Federal law defines pot as a controlled substance, and that is the law that the IRS follows, even after 20 states and Washington, D.C., have legalized medical marijuana. “The tax law is grossly unfair,” says San Francisco-based tax attorney Robert Wood, who has written extensively about the issue. “Whether you think dispensaries are a good idea or not, if they’re lawful businesses under state law, they should be able to deduct their business expenses like anybody else.”

So far, courts have ruled that dispensaries can’t do that. Businesses like Canna Care aren’t eligible for what would normally be routine deductions like payroll expenses and rent, because of a section of the federal tax code known as 280E, which dates back to 1982—more than a decade before California became the first state to legalize medical marijuana in 1996. When Davies’ filed her taxes in 2006, 2007 and 2008, she listed $2.6 million in such deductions. The IRS, which has repeatedly pursued dispensaries using that section of the code, came knocking with an audit in 2011 and refused to accept those deductions, levying nearly $875,000 in additional taxes on Canna Care.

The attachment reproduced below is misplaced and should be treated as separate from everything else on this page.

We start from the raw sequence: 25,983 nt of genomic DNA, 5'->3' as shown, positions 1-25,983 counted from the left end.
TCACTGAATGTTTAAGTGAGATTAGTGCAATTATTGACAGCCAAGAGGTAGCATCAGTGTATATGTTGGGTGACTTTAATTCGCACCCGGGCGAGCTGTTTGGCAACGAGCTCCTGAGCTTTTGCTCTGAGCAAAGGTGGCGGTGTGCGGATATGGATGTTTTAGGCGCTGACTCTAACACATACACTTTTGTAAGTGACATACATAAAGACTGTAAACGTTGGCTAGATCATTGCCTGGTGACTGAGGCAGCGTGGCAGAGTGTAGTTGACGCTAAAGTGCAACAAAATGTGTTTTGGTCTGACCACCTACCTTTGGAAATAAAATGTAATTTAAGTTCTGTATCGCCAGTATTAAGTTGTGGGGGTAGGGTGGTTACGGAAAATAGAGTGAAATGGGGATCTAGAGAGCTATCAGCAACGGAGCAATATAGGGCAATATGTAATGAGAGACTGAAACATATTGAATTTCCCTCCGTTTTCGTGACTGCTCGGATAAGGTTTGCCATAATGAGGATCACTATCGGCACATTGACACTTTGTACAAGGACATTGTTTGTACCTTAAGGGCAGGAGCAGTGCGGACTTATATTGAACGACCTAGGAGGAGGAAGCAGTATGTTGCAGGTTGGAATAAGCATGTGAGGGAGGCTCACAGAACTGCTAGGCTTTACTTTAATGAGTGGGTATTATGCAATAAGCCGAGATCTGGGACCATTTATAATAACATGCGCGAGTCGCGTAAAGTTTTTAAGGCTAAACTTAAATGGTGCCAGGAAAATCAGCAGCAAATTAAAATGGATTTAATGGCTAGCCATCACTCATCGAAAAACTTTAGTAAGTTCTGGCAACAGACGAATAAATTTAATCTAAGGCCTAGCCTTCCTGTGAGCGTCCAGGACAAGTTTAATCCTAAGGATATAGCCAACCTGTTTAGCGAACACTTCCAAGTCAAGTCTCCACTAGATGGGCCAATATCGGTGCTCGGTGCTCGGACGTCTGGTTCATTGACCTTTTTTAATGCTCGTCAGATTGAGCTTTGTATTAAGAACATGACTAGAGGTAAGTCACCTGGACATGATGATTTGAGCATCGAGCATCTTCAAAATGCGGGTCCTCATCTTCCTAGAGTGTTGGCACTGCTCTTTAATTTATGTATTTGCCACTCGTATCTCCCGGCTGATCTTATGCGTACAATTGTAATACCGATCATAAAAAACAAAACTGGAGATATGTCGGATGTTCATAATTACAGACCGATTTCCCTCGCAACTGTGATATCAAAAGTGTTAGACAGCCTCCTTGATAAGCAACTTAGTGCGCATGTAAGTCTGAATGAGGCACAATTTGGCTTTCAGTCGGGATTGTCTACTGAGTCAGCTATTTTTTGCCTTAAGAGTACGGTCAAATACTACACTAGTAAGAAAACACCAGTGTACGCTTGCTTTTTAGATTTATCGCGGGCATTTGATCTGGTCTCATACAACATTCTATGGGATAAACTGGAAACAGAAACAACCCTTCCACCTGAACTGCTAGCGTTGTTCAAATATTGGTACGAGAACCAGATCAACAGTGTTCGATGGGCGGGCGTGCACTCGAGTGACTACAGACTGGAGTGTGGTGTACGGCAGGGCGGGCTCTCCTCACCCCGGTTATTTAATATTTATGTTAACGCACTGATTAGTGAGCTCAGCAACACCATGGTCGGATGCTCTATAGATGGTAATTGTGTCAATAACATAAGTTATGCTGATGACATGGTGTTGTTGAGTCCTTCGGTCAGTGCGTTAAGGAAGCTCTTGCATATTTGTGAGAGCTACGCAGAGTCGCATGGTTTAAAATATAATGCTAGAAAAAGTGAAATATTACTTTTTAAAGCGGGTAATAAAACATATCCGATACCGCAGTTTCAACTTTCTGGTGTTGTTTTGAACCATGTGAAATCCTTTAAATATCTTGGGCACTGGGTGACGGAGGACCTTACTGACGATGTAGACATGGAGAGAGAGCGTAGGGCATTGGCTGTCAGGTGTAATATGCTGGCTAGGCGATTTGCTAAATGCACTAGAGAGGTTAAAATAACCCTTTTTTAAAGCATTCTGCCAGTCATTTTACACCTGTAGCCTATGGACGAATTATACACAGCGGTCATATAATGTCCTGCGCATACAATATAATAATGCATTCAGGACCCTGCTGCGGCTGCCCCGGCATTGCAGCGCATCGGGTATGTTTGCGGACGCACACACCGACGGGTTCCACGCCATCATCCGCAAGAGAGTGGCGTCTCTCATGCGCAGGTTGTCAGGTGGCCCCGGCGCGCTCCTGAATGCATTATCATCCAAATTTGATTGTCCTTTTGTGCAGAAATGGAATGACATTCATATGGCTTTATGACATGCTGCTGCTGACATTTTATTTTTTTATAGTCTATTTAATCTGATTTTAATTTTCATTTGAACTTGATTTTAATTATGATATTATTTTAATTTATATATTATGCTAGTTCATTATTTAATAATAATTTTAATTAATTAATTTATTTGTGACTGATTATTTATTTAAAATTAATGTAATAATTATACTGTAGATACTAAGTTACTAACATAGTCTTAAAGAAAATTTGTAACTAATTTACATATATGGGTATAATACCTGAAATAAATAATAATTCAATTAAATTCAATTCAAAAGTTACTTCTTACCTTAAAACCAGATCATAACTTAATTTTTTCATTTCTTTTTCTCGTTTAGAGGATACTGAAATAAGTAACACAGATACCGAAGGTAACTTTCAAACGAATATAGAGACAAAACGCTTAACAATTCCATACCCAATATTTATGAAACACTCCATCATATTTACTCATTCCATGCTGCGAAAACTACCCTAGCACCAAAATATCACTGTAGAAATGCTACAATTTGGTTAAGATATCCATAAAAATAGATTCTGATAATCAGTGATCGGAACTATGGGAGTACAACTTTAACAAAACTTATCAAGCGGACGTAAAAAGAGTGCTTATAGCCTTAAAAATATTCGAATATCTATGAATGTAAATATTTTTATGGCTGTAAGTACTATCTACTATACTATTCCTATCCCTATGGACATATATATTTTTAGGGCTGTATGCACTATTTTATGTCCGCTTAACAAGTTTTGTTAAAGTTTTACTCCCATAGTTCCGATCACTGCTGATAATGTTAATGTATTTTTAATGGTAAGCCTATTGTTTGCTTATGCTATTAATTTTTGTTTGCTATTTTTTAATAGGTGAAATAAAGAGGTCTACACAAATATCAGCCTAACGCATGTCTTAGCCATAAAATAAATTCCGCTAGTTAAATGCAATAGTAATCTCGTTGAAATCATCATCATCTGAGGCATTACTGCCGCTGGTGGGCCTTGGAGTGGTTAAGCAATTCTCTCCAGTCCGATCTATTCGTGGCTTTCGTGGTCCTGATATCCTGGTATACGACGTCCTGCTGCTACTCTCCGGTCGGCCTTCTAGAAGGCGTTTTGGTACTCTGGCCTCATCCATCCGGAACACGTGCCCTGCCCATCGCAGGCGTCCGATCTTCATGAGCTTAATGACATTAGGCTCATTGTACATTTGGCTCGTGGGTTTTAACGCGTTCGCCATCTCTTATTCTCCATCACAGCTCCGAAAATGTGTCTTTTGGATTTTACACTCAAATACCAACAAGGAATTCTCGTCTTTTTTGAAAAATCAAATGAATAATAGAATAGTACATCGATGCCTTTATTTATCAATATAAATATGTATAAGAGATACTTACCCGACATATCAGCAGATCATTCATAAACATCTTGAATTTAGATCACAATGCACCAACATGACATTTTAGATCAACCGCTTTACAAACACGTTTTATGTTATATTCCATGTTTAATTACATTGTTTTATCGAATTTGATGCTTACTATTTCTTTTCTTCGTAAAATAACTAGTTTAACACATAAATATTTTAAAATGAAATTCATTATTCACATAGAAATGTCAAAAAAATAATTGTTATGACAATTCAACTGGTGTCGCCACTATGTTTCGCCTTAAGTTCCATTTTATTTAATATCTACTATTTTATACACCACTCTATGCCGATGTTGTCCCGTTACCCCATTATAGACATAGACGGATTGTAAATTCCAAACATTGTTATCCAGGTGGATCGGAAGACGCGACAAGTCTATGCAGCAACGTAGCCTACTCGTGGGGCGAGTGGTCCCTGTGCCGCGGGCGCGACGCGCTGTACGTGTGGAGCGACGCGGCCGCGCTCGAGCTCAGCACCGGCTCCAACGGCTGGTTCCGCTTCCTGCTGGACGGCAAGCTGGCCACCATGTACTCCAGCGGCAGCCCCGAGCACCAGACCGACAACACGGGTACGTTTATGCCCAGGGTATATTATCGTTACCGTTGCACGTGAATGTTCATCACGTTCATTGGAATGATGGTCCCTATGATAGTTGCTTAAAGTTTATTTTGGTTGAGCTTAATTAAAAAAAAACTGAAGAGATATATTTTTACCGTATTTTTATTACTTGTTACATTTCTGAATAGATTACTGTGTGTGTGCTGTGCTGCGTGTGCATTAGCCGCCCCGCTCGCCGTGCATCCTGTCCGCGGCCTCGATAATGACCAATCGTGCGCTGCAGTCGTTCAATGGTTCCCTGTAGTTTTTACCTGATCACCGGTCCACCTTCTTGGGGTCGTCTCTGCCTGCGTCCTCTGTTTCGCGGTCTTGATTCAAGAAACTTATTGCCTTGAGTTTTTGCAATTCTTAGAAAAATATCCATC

As it has with other dispensaries, the IRS offered to settled the case for about $100,000, Davies says, but she refused on principle. “I could have settled this and walked,” she says, “but it would have been morally and ethically wrong to do so.” Davies believes her company is being unfairly targeted while providing a valuable service for people with serious ailments, including her husband and daughter, she says. (Her husband’s chronic arthritis converted them on the subject of cannabis.)

The IRS declined to comment.